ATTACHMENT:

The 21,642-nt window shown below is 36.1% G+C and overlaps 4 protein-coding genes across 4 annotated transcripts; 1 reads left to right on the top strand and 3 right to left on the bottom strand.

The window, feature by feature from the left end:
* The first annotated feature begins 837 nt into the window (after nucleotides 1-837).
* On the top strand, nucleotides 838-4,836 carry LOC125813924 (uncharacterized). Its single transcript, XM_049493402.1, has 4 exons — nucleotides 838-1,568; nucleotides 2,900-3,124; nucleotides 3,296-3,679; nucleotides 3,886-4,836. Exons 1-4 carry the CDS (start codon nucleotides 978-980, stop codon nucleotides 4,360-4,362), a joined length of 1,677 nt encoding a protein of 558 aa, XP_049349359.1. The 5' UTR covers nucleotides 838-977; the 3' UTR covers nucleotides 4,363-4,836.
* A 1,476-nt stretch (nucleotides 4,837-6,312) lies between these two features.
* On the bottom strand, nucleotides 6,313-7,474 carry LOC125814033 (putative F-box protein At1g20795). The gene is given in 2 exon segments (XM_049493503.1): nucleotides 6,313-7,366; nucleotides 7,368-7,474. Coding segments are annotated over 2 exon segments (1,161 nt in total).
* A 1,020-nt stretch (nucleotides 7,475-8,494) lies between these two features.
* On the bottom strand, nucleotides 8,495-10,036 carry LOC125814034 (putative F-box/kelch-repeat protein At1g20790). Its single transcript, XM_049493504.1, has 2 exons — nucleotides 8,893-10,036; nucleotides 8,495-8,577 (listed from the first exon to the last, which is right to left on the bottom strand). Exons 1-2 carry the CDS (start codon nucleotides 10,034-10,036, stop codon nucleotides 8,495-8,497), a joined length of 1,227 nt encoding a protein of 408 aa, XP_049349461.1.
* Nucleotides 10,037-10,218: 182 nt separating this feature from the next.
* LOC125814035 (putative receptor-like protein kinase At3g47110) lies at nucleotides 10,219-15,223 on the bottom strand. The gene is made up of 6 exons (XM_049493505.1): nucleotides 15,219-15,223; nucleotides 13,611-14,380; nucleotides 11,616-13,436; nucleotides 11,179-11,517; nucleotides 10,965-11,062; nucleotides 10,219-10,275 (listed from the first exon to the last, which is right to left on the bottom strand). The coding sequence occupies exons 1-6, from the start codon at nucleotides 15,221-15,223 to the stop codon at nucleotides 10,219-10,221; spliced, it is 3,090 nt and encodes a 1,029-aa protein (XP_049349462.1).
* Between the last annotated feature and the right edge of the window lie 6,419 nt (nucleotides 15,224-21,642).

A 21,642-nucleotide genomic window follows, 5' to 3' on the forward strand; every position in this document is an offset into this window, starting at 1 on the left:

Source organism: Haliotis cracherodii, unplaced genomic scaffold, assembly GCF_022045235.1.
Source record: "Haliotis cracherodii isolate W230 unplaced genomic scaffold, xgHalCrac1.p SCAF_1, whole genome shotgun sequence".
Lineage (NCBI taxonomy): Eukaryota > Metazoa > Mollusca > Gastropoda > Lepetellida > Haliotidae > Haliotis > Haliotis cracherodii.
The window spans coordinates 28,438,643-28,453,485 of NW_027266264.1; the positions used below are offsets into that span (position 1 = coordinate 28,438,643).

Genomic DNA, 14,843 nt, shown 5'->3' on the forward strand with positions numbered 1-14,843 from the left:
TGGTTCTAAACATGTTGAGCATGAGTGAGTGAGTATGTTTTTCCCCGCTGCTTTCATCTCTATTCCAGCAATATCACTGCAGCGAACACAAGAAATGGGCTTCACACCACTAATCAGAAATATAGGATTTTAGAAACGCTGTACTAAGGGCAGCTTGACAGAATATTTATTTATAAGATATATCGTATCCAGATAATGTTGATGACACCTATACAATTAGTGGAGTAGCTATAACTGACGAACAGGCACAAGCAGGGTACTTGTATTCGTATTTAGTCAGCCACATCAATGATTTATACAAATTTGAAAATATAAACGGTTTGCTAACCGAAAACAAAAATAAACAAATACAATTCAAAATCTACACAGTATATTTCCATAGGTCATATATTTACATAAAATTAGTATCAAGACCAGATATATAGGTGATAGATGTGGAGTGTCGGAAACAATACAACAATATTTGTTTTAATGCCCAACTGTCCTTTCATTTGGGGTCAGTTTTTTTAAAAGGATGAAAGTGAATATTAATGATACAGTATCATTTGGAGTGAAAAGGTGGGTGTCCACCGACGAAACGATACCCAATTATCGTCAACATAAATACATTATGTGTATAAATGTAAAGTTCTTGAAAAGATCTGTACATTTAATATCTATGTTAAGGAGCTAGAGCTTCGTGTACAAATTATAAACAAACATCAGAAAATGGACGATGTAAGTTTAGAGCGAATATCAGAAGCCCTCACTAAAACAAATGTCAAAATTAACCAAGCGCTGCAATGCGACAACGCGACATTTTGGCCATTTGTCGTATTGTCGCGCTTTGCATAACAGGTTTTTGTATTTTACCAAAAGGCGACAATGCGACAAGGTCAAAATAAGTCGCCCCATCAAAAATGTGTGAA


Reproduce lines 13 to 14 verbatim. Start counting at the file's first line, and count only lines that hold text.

Source organism: Haliotis cracherodii, unplaced genomic scaffold, assembly GCF_022045235.1.
Source record: "Haliotis cracherodii isolate W230 unplaced genomic scaffold, xgHalCrac1.p SCAF_1, whole genome shotgun sequence".